Griffith University’s Professor John Flood and Dr Monique Lewis took part in the annual Brisbane conference HealthHack in September, pitching a technology solution to support medicinal cannabis prescription.
Each year, Health Hack brings together problem owners, developers, and designers for an intensive weekend to create solutions for problems around health.
Part of team ‘CannaCare’, Professor Flood said their pitch argued that both patients and doctors find many obstacles in the prescribing of medicinal cannabis.
‘The process is cumbersome, time-consuming, and bureaucratic. This combination of factors is an effective recipe to deter doctors from becoming cannabis prescribers,’ he said.
‘CannaCare’ was formed of a nine-person team of developers, UX and UI experts, along with medical and pharmacy researchers, communications and legal expertise.
“During the Hackathon, we developed a website/app which enables doctors to upload documents that have been successful in gaining necessary permissions for prescribing,” Professor Flood explained.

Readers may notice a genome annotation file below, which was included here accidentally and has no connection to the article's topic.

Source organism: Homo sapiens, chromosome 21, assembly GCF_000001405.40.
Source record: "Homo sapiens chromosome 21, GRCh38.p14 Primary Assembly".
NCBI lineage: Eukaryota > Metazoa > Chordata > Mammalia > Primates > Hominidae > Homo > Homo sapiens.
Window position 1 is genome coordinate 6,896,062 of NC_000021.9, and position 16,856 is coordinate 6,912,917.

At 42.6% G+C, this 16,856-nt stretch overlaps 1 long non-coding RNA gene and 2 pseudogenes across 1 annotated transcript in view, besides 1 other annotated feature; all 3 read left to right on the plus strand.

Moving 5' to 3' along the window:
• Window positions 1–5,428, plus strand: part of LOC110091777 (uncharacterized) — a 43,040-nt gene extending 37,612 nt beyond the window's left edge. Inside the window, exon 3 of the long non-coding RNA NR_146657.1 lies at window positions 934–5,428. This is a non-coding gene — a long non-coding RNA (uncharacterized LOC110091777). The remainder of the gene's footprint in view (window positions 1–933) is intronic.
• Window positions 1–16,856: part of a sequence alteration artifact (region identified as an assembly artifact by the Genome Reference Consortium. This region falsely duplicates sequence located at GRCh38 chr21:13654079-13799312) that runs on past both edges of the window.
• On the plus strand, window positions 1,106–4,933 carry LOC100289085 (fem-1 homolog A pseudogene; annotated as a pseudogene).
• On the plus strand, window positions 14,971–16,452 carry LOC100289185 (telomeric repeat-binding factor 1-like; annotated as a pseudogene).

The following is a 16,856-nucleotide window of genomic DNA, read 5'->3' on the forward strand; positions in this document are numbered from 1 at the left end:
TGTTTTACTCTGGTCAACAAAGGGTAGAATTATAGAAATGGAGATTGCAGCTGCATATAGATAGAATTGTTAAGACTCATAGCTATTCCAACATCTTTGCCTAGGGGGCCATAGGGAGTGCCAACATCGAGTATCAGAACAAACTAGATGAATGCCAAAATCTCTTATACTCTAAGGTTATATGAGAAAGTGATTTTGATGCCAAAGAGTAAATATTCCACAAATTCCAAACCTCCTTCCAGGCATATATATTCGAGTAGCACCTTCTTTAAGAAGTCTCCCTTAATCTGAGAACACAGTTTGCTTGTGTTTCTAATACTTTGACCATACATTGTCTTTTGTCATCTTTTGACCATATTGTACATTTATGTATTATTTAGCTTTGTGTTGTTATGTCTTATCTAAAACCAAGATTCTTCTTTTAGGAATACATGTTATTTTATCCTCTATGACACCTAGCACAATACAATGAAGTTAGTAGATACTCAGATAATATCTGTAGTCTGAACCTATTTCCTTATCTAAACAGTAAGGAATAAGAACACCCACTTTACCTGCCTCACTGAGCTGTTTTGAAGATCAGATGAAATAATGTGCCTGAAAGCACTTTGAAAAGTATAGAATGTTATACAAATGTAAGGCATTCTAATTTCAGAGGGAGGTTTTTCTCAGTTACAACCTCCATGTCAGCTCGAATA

Titled “APprove Me: Safe sharing for prescribers”, the app automatically redacts identifiable information from the documents (e.g. sensitive information about patients) and creates a searchable database for those who want to become prescribers.
Its design is such that other professionals, e.g. pharmacists and nurse practitioners, can use it when they receive prescribing authority. It will also scale to other unregistered medicinal products as they enter the Australian health market.
The app does this by using Optical Character Recognition (OCR) and artificial intelligence to learn on documents.
Team member Andrew Newton, of Software Company Genie Solutions, received the“Supreme Coder of the Hackathon” award for his work on the project.
Griffith University’s Women in STEMM Co-ordinator, Ashely Vidulich, was also recognised with the same award for her work on her team’s BioMap project, which developed a digital dashboard to display biometric and other data of girls in Africa riding their bikes to and from school.
A system for improving nutrition and food waste in Australian hospitals, claimed first prize at this year’sevent.
Image courtesy of Dr Nick Hamilton from HealthHack